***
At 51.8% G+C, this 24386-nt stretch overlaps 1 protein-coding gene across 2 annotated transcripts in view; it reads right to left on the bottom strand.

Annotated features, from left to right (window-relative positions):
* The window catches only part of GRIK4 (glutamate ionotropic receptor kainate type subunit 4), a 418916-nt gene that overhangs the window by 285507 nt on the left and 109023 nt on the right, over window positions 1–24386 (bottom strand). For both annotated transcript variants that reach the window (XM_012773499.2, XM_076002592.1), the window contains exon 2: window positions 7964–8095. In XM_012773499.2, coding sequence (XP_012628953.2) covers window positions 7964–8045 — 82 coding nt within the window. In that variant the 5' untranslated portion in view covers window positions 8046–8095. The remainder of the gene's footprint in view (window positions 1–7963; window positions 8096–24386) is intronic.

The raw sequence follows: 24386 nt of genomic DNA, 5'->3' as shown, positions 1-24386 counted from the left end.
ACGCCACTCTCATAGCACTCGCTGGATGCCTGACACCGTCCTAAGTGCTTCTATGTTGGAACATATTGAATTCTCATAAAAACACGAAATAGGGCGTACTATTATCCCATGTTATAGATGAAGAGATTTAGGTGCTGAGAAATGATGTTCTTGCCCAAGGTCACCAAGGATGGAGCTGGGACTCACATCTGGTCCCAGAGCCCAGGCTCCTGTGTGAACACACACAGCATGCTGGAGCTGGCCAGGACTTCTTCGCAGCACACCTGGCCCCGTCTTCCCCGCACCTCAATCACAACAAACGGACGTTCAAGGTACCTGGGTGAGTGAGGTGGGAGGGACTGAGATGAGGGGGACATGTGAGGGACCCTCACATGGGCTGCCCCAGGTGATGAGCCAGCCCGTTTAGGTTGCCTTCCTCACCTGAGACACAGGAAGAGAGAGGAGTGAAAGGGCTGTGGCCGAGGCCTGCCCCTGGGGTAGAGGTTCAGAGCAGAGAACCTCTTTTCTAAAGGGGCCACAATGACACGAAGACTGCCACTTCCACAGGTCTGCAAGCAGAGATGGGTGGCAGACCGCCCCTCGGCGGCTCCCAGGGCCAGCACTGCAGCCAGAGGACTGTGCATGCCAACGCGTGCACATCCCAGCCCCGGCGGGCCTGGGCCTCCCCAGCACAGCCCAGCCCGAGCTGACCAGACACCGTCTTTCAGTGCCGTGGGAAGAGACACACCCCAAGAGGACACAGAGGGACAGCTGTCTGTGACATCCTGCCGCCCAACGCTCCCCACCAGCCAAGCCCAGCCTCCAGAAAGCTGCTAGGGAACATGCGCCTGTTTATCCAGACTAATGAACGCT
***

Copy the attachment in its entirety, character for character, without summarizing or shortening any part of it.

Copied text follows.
At 51.8% G+C, this 24386-nt stretch overlaps 1 protein-coding gene across 2 annotated transcripts in view; it reads right to left on the bottom strand.

Annotated features, from left to right (window-relative positions):
* The window catches only part of GRIK4 (glutamate ionotropic receptor kainate type subunit 4), a 418916-nt gene that overhangs the window by 285507 nt on the left and 109023 nt on the right, over window positions 1–24386 (bottom strand). For both annotated transcript variants that reach the window (XM_012773499.2, XM_076002592.1), the window contains exon 2: window positions 7964–8095. In XM_012773499.2, coding sequence (XP_012628953.2) covers window positions 7964–8045 — 82 coding nt within the window. In that variant the 5' untranslated portion in view covers window positions 8046–8095. The remainder of the gene's footprint in view (window positions 1–7963; window positions 8096–24386) is intronic.

The raw sequence follows: 24386 nt of genomic DNA, 5'->3' as shown, positions 1-24386 counted from the left end.
ACGCCACTCTCATAGCACTCGCTGGATGCCTGACACCGTCCTAAGTGCTTCTATGTTGGAACATATTGAATTCTCATAAAAACACGAAATAGGGCGTACTATTATCCCATGTTATAGATGAAGAGATTTAGGTGCTGAGAAATGATGTTCTTGCCCAAGGTCACCAAGGATGGAGCTGGGACTCACATCTGGTCCCAGAGCCCAGGCTCCTGTGTGAACACACACAGCATGCTGGAGCTGGCCAGGACTTCTTCGCAGCACACCTGGCCCCGTCTTCCCCGCACCTCAATCACAACAAACGGACGTTCAAGGTACCTGGGTGAGTGAGGTGGGAGGGACTGAGATGAGGGGGACATGTGAGGGACCCTCACATGGGCTGCCCCAGGTGATGAGCCAGCCCGTTTAGGTTGCCTTCCTCACCTGAGACACAGGAAGAGAGAGGAGTGAAAGGGCTGTGGCCGAGGCCTGCCCCTGGGGTAGAGGTTCAGAGCAGAGAACCTCTTTTCTAAAGGGGCCACAATGACACGAAGACTGCCACTTCCACAGGTCTGCAAGCAGAGATGGGTGGCAGACCGCCCCTCGGCGGCTCCCAGGGCCAGCACTGCAGCCAGAGGACTGTGCATGCCAACGCGTGCACATCCCAGCCCCGGCGGGCCTGGGCCTCCCCAGCACAGCCCAGCCCGAGCTGACCAGACACCGTCTTTCAGTGCCGTGGGAAGAGACACACCCCAAGAGGACACAGAGGGACAGCTGTCTGTGACATCCTGCCGCCCAACGCTCCCCACCAGCCAAGCCCAGCCTCCAGAAAGCTGCTAGGGAACATGCGCCTGTTTATCCAGACTAATGAACGCT